Hoppit is the first site to provide an eating-out search engine which filters its results based on the ambience of each outlet.
Tourists already have a variety of options when trying to work out what to do based on their mood. In the US, UK and Canada the I Feel London site, which groups activities by participant mood — energetic, sophisticated, hungover — is one such example. Taking a similar concept and applying it to restaurants, Hoppit is the first site to provide a dining-out search engine which filters its results based on the ambience of venues.
Based in Manhattan and currently available in 25 cities in the US, each restaurant in the Hoppit database is tagged with one of ten “vibes” or types of atmosphere. These include ‘classy & upscale’, ‘hipster’, ‘romantic’ and ‘cozy & quaint’, among others. Users can manage their search results based on these categories, as well as the type of people they will be dining with – whether friends, family, business associate or date — the food they would like to eat, and the noise volume they would like to experience. Hoppit then displays a list of the nearby restaurants suited to the user’s plans and mood. The service uses “natural language processing technology and algorithms” to sort its data, which draws on existing online reviews. Search results are complemented by food and drink deals through sites such as Groupon and Gilt City, which are shown beside the restaurant options.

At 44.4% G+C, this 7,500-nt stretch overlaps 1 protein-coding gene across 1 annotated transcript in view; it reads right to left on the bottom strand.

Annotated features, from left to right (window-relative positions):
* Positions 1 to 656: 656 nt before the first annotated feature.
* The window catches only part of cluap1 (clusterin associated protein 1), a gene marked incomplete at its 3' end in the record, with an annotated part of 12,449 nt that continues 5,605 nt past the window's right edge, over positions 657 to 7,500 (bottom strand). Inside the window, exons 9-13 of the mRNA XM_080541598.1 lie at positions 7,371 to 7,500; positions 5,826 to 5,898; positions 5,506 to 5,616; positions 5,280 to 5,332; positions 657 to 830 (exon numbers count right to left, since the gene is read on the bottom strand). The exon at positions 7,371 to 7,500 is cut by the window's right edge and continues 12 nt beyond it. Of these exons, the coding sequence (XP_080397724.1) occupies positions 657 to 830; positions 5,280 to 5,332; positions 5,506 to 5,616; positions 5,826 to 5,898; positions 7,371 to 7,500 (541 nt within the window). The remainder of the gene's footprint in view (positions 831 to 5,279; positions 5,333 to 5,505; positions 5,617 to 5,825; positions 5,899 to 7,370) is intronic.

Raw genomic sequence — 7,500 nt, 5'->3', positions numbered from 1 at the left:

Hoppit hopes to takes the hassle out of trawling through online testimonials and also helps outlets connect with clientele suited to the ambience of their restaurant. An idea to adapt for locations outside of the cuisine world?